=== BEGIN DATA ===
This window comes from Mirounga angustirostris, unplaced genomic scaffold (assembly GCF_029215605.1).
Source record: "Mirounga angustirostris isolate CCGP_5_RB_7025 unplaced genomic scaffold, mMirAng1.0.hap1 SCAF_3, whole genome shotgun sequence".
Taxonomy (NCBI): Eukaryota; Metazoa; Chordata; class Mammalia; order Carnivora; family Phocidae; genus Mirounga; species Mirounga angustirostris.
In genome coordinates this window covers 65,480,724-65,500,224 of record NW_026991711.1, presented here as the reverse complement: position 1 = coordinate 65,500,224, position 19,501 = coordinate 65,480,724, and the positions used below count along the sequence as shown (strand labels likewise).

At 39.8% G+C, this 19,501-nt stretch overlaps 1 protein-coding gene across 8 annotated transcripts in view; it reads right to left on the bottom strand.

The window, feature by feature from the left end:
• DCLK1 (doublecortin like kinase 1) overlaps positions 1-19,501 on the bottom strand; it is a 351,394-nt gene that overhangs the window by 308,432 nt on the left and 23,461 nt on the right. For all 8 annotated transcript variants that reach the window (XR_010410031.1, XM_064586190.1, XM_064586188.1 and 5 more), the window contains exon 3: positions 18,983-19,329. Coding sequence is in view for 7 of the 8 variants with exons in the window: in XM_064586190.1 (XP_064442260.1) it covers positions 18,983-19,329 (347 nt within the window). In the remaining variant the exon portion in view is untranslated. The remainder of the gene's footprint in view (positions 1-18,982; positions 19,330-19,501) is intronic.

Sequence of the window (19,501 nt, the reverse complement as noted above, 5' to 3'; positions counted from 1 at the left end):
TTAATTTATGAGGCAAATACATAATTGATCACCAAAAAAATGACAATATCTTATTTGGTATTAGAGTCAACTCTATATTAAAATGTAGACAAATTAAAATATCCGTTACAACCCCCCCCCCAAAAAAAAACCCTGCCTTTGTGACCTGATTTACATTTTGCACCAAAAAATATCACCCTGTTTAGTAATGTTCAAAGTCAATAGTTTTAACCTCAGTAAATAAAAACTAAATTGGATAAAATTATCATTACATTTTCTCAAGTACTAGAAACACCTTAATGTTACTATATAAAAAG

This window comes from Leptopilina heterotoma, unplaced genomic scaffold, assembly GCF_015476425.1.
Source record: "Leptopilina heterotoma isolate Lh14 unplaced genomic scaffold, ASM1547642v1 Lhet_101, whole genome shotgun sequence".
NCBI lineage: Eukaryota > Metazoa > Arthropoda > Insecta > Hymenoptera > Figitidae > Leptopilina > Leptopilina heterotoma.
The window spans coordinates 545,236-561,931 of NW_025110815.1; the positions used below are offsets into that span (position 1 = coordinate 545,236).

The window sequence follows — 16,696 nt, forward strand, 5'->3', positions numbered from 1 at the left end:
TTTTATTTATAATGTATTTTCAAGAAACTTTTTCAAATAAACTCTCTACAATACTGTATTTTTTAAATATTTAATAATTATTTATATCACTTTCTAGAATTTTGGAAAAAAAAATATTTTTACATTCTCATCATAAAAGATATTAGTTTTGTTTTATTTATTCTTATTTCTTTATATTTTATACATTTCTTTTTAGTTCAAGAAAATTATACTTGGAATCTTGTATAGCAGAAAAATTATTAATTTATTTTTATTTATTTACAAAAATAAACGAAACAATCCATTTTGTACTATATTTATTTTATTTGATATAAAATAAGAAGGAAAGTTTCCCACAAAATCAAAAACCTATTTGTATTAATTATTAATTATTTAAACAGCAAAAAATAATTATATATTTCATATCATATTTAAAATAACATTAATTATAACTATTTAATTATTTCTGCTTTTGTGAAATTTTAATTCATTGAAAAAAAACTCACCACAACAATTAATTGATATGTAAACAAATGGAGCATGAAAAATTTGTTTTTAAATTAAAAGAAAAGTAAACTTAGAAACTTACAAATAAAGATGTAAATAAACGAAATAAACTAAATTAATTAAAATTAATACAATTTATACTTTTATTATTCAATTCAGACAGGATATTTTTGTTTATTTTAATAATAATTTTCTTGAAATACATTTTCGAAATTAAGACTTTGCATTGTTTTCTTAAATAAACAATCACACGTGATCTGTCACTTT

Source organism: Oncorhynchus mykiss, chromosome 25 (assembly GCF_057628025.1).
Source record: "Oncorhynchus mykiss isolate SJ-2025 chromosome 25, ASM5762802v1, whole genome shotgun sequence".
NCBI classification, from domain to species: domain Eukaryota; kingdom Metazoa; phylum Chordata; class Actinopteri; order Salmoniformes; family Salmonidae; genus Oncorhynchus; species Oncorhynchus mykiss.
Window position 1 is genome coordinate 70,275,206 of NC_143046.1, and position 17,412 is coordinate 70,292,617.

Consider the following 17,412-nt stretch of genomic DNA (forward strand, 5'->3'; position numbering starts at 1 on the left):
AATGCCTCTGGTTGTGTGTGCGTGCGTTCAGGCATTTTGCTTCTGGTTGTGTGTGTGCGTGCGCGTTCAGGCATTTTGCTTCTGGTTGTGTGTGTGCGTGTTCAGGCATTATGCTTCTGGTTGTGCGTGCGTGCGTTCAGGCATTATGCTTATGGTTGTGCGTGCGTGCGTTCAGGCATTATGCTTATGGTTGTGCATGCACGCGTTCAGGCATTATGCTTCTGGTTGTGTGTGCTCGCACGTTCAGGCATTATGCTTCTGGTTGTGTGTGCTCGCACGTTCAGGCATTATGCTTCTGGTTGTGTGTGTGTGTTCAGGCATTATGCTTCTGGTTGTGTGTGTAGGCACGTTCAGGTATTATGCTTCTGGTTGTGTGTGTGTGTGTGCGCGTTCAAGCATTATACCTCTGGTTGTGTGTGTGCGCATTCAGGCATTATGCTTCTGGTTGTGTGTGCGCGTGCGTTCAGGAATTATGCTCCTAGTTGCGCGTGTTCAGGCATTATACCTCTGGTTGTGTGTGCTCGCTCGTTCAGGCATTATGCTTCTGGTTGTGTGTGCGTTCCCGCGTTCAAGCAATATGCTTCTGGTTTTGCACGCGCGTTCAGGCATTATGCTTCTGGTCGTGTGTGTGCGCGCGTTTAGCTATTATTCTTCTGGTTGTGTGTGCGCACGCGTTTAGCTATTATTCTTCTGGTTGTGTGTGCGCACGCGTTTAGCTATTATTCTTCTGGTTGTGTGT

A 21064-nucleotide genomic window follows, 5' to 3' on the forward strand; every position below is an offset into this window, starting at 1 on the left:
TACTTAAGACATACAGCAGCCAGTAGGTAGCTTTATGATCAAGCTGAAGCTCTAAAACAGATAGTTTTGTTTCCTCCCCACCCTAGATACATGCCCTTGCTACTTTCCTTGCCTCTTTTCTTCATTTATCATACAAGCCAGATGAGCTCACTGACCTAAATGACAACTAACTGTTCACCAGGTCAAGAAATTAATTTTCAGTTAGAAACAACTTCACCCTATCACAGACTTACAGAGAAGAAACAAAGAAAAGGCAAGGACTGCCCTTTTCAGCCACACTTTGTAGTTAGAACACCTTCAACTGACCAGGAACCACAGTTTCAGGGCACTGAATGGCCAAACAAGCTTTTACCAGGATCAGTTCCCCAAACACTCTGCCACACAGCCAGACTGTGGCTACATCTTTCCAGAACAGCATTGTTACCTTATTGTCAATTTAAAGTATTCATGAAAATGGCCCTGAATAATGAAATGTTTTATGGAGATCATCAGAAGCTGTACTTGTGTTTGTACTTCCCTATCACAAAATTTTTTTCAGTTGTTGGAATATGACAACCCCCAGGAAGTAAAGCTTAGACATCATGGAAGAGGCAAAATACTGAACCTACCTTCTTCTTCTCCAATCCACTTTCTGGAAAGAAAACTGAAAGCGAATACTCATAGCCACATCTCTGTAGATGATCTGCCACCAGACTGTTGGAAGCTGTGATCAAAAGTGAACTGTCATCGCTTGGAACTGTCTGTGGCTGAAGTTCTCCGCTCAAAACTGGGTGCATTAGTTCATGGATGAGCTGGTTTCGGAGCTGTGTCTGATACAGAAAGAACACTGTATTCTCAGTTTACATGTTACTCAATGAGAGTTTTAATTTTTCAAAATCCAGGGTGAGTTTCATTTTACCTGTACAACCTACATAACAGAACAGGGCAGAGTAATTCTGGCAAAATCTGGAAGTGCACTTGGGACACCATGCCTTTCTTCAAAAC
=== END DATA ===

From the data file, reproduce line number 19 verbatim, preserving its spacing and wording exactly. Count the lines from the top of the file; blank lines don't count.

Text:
Window position 1 is genome coordinate 70,275,206 of NC_143046.1, and position 17,412 is coordinate 70,292,617.